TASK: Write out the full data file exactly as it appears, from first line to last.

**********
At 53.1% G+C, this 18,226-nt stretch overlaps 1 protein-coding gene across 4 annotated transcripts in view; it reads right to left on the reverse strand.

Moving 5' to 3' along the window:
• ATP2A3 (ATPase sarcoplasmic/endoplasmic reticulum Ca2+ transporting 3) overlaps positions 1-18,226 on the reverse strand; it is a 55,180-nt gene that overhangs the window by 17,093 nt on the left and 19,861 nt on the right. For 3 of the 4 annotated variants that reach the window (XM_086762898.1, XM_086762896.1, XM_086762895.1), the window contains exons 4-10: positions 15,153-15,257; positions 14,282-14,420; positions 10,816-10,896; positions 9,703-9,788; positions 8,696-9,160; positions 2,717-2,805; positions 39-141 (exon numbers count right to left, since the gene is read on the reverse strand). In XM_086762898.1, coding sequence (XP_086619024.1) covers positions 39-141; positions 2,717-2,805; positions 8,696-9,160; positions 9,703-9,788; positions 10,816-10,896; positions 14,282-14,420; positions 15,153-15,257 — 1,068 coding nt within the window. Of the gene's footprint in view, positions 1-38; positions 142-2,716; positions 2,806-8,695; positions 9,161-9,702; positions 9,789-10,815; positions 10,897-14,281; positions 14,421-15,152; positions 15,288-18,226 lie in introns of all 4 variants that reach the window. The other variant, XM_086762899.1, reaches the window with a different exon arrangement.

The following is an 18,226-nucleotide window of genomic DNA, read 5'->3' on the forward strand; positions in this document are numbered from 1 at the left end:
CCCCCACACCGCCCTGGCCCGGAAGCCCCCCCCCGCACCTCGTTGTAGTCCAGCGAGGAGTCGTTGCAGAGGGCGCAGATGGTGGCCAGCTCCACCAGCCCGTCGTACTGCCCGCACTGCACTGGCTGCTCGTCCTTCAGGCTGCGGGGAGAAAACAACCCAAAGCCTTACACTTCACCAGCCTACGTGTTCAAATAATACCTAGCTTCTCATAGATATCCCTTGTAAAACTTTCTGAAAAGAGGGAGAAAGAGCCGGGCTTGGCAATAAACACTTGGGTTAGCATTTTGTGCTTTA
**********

At 53.1% G+C, this 18,226-nt stretch overlaps 1 protein-coding gene across 4 annotated transcripts in view; it reads right to left on the reverse strand.

Moving 5' to 3' along the window:
• ATP2A3 (ATPase sarcoplasmic/endoplasmic reticulum Ca2+ transporting 3) overlaps positions 1-18,226 on the reverse strand; it is a 55,180-nt gene that overhangs the window by 17,093 nt on the left and 19,861 nt on the right. For 3 of the 4 annotated variants that reach the window (XM_086762898.1, XM_086762896.1, XM_086762895.1), the window contains exons 4-10: positions 15,153-15,257; positions 14,282-14,420; positions 10,816-10,896; positions 9,703-9,788; positions 8,696-9,160; positions 2,717-2,805; positions 39-141 (exon numbers count right to left, since the gene is read on the reverse strand). In XM_086762898.1, coding sequence (XP_086619024.1) covers positions 39-141; positions 2,717-2,805; positions 8,696-9,160; positions 9,703-9,788; positions 10,816-10,896; positions 14,282-14,420; positions 15,153-15,257 — 1,068 coding nt within the window. Of the gene's footprint in view, positions 1-38; positions 142-2,716; positions 2,806-8,695; positions 9,161-9,702; positions 9,789-10,815; positions 10,897-14,281; positions 14,421-15,152; positions 15,288-18,226 lie in introns of all 4 variants that reach the window. The other variant, XM_086762899.1, reaches the window with a different exon arrangement.

The following is an 18,226-nucleotide window of genomic DNA, read 5'->3' on the forward strand; positions in this document are numbered from 1 at the left end:
CCCCCACACCGCCCTGGCCCGGAAGCCCCCCCCCGCACCTCGTTGTAGTCCAGCGAGGAGTCGTTGCAGAGGGCGCAGATGGTGGCCAGCTCCACCAGCCCGTCGTACTGCCCGCACTGCACTGGCTGCTCGTCCTTCAGGCTGCGGGGAGAAAACAACCCAAAGCCTTACACTTCACCAGCCTACGTGTTCAAATAATACCTAGCTTCTCATAGATATCCCTTGTAAAACTTTCTGAAAAGAGGGAGAAAGAGCCGGGCTTGGCAATAAACACTTGGGTTAGCATTTTGTGCTTTA